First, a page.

Regarding risk management practices, 35 percent of respondents said they utilize some form of risk protection. Of those using risk management, contracting and the futures markets were both listed by 49 percent of respondents, with 33 percent who utilize options on futures contracts. Forward pricing was listed by 21 percent of respondents.
When asked about marketing cattle through an alliance or other non-traditional program, just 8 per-cent of respondents said they utilized such a program last year. However, those who did said they discovered marketing premiums for doing so.
Eight out of 10 producers who said they marketed cattle through an alliance said they earned a price premium, and nearly 30 percent of those producers said their price premium exceeded 10 per-cent.
Nine percent of respondents said they produce cattle for a natural beef program, while just 1 per-cent said they produce cattle for an organic program.
Seventy-seven percent of respondents said they have implemented a herd health program, and 70 percent say they precondition calves before weaning or shipping.
Among those who precondition their calves, included in those preconditiong programs are: vaccina-tions, 94 percent; deworming, 83 percent; bunk broke, 59 percent; 45-day weaning, 44 percent; im-planting, 39 percent; 30-day weaning, 21 percent; other, 7 percent.
Eighty-eight percent of producers said they regularly use a dewormer, while only 39 percent say they regularly implant their calves.
Among other management practices, 67 percent utilize rotational grazing; 63 percent maintain fi-nancial or cost of production records; 19 percent feed ionophores; and 8 percent use electronic identi-fication.
Regarding breeding and selection practices, 60 percent of respondents told us their cows are crossbred, with 19 percent calling their cow herd unregistered purebreds. Thirteen percent of respon-dents said they have both registered and crossbred cows, and 8 percent of respondents said they have registered purebred cows. Thirty-five percent of respondents said they use more than one breed of bull.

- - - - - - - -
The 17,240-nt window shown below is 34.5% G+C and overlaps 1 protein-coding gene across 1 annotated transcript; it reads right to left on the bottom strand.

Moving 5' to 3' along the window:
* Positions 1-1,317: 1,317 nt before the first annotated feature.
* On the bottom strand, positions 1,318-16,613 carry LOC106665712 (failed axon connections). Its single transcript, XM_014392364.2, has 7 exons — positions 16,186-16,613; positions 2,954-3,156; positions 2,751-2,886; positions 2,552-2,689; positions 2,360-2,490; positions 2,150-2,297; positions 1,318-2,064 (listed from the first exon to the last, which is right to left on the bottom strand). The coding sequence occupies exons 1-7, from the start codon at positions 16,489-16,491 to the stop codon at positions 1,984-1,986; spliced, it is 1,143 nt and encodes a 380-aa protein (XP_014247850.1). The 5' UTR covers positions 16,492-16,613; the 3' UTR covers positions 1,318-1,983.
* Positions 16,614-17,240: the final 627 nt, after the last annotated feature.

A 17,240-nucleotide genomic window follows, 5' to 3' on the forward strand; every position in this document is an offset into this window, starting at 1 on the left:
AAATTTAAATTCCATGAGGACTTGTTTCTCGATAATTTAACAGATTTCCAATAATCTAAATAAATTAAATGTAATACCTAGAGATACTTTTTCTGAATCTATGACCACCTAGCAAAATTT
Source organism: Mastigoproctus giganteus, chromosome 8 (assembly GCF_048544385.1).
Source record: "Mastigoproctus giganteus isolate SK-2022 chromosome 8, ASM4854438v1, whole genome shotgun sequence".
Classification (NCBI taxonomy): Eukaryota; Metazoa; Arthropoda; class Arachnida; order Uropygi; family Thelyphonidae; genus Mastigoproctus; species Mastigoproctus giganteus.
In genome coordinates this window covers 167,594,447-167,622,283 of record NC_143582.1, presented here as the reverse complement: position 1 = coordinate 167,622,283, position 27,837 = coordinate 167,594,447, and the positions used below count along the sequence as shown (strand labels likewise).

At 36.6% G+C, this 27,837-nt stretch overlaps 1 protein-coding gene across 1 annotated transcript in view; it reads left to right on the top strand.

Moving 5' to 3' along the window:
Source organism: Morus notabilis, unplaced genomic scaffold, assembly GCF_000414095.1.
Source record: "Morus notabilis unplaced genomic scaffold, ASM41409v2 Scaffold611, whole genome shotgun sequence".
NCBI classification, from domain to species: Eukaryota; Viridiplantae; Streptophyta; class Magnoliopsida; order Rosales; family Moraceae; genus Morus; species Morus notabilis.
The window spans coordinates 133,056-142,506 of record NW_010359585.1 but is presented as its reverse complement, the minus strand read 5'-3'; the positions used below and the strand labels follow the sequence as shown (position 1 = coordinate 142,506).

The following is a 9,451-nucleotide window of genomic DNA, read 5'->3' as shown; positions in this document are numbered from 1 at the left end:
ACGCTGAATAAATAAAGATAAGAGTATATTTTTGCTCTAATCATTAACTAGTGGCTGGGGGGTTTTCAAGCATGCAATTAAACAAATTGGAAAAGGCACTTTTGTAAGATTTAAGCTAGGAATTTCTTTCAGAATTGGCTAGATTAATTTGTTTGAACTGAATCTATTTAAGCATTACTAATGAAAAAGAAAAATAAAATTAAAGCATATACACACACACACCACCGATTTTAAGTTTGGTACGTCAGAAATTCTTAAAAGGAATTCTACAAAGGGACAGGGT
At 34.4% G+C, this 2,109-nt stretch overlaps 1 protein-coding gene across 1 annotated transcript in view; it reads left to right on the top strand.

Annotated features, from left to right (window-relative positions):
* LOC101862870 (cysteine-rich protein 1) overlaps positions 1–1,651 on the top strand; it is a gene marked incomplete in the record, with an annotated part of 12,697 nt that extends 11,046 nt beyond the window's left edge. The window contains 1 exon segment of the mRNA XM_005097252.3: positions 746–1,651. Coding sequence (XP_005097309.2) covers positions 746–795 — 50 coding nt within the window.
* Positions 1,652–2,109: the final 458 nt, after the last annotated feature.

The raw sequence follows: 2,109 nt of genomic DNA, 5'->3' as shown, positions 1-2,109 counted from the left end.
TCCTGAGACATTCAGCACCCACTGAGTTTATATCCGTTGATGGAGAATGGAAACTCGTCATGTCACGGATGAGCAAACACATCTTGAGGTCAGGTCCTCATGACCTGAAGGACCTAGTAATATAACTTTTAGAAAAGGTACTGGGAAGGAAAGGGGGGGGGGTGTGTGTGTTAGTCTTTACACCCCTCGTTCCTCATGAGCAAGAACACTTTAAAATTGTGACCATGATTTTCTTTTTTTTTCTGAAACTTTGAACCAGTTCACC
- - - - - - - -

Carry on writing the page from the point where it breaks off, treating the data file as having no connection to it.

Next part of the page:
Fifty-five percent of respondents said they utilize expected progeny differences to select breeding stock, and 41 percent maintain performance records on cows. Twenty-six percent of respondents said they utilize artificial insemination on all or part of their herd, and 25 percent have collected carcass data on all or part of their herd.
Seventy-seven percent of respondents said they own a computer, and 3 percent said they plan to within the next three years. However, 20 percent of respondents said they do not own a computer and do not plan to own one.
Among respondents who own a computer, 51 percent keep business records on their computer, and another 20 percent plan to do so in the future.
Based on respondents who own or have access to a computer, nearly 90 percent have access to the Internet. Among those, nearly three-fourths use the Internet for business research and informa-tion. Seventy-one percent use the Internet for access to e-mail. Thirty-four percent of those who have access to the Internet have purchased farm- or ranch-related items on the Internet.